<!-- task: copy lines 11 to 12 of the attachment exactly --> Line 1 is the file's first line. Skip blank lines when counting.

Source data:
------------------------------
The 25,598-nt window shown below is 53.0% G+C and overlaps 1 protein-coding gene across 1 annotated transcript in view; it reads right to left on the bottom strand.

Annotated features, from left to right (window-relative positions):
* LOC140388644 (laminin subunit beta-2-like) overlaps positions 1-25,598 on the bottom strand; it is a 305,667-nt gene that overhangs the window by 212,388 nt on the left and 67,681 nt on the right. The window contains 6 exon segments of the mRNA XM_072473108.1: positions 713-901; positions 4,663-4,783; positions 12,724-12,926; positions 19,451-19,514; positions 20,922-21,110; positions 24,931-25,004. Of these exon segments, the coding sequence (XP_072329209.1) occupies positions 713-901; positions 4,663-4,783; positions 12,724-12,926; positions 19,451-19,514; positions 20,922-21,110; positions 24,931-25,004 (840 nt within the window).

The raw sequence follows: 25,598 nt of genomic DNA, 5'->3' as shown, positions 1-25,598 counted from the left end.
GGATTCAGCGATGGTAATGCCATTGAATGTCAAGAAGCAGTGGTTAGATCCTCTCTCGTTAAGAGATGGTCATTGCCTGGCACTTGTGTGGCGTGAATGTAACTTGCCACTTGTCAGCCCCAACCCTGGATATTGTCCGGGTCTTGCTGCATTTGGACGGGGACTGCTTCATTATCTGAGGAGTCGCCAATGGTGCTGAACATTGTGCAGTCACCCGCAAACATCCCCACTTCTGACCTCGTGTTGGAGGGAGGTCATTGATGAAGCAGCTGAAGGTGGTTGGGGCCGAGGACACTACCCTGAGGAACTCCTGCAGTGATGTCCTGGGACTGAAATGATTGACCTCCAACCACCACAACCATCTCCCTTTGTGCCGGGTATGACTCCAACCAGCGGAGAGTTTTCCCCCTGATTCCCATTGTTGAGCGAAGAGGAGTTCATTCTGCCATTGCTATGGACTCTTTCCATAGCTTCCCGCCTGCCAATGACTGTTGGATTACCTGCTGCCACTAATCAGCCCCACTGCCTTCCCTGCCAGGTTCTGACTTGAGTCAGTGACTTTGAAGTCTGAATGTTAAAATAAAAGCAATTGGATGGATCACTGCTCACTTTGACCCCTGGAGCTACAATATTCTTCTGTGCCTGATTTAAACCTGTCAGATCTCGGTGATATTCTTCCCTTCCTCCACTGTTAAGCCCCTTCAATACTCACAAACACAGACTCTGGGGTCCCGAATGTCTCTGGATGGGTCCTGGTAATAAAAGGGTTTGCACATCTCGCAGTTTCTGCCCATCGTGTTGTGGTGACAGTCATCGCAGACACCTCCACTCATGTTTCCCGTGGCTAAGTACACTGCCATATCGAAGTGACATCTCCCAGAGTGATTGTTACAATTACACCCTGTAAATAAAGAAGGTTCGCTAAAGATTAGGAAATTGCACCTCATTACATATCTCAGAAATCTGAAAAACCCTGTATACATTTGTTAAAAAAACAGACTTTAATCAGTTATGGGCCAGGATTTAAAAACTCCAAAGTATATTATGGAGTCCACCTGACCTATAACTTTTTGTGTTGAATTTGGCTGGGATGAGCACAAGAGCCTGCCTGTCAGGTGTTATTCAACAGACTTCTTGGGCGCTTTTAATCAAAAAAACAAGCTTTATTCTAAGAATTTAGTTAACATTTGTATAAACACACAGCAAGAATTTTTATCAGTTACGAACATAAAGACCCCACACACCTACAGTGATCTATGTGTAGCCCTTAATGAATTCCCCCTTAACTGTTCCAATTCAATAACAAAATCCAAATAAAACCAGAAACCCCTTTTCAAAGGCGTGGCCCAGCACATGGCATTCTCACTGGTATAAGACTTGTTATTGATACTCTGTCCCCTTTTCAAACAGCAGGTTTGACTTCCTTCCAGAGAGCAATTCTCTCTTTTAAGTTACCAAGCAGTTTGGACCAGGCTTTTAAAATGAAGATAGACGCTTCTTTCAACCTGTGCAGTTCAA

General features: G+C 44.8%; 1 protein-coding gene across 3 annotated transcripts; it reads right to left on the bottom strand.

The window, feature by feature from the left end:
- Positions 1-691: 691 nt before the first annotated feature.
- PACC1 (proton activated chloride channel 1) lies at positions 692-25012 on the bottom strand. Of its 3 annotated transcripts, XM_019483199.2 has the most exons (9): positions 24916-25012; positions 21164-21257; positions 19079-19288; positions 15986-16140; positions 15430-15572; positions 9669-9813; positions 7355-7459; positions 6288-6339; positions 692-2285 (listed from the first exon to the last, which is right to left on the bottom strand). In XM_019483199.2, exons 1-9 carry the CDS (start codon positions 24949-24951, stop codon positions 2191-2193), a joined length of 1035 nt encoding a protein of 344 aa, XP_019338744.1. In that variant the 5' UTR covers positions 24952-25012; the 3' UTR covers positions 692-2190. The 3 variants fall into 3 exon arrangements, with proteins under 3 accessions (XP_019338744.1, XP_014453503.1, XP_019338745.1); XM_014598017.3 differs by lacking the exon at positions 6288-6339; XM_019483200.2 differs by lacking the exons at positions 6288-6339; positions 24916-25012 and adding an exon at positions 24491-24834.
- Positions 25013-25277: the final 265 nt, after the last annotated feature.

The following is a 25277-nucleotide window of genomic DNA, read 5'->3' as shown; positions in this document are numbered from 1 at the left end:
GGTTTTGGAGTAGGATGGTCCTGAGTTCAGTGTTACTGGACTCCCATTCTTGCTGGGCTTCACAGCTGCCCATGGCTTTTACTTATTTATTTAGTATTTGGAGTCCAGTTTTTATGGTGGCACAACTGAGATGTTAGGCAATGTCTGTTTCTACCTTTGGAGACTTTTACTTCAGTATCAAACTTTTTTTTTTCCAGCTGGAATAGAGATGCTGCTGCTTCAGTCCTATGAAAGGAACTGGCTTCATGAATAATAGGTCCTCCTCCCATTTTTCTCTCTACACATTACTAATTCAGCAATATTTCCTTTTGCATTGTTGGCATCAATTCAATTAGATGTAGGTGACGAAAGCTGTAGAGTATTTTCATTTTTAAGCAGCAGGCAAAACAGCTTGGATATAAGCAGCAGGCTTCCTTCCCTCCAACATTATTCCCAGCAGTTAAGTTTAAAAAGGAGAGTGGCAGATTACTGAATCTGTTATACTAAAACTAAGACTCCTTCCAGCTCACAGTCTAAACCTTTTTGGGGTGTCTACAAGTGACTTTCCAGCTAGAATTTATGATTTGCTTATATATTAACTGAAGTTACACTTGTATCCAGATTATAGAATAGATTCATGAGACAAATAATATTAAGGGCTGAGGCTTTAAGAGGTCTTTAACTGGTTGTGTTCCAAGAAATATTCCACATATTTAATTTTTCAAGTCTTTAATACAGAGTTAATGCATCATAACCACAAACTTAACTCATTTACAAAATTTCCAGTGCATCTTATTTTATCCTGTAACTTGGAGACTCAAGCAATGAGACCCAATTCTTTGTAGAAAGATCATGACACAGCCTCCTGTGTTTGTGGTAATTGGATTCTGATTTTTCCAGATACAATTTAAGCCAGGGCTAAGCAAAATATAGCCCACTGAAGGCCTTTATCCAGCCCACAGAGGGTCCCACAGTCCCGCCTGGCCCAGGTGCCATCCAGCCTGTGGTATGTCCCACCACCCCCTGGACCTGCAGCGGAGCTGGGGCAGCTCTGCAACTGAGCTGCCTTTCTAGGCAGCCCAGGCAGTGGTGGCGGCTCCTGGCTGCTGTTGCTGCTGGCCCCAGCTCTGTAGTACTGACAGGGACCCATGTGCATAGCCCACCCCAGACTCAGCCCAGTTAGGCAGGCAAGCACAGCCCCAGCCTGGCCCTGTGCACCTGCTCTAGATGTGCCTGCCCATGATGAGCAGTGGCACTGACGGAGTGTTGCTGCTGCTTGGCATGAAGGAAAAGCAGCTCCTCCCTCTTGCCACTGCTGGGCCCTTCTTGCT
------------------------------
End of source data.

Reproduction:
The following is a 25277-nucleotide window of genomic DNA, read 5'->3' as shown; positions in this document are numbered from 1 at the left end:
GGTTTTGGAGTAGGATGGTCCTGAGTTCAGTGTTACTGGACTCCCATTCTTGCTGGGCTTCACAGCTGCCCATGGCTTTTACTTATTTATTTAGTATTTGGAGTCCAGTTTTTATGGTGGCACAACTGAGATGTTAGGCAATGTCTGTTTCTACCTTTGGAGACTTTTACTTCAGTATCAAACTTTTTTTTTTCCAGCTGGAATAGAGATGCTGCTGCTTCAGTCCTATGAAAGGAACTGGCTTCATGAATAATAGGTCCTCCTCCCATTTTTCTCTCTACACATTACTAATTCAGCAATATTTCCTTTTGCATTGTTGGCATCAATTCAATTAGATGTAGGTGACGAAAGCTGTAGAGTATTTTCATTTTTAAGCAGCAGGCAAAACAGCTTGGATATAAGCAGCAGGCTTCCTTCCCTCCAACATTATTCCCAGCAGTTAAGTTTAAAAAGGAGAGTGGCAGATTACTGAATCTGTTATACTAAAACTAAGACTCCTTCCAGCTCACAGTCTAAACCTTTTTGGGGTGTCTACAAGTGACTTTCCAGCTAGAATTTATGATTTGCTTATATATTAACTGAAGTTACACTTGTATCCAGATTATAGAATAGATTCATGAGACAAATAATATTAAGGGCTGAGGCTTTAAGAGGTCTTTAACTGGTTGTGTTCCAAGAAATATTCCACATATTTAATTTTTCAAGTCTTTAATACAGAGTTAATGCATCATAACCACAAACTTAACTCATTTACAAAATTTCCAGTGCATCTTATTTTATCCTGTAACTTGGAGACTCAAGCAATGAGACCCAATTCTTTGTAGAAAGATCATGACACAGCCTCCTGTGTTTGTGGTAATTGGATTCTGATTTTTCCAGATACAATTTAAGCCAGGGCTAAGCAAAATATAGCCCACTGAAGGCCTTTATCCAGCCCACAGAGGGTCCCACAGTCCCGCCTGGCCCAGGTGCCATCCAGCCTGTGGTATGTCCCACCACCCCCTGGACCTGCAGCGGAGCTGGGGCAGCTCTGCAACTGAGCTGCCTTTCTAGGCAGCCCAGGCAGTGGTGGCGGCTCCTGGCTGCTGTTGCTGCTGGCCCCAGCTCTGTAGTACTGACAGGGACCCATGTGCATAGCCCACCCCAGACTCAGCCCAGTTAGGCAGGCAAGCACAGCCCCAGCCTGGCCCTGTGCACCTGCTCTAGATGTGCCTGCCCATGATGAGCAGTGGCACTGACGGAGTGTTGCTGCTGCTTGGCATGAAGGAAAAGCAGCTCCTCCCTCTTGCCACTGCTGGGCCCTTCTTGCT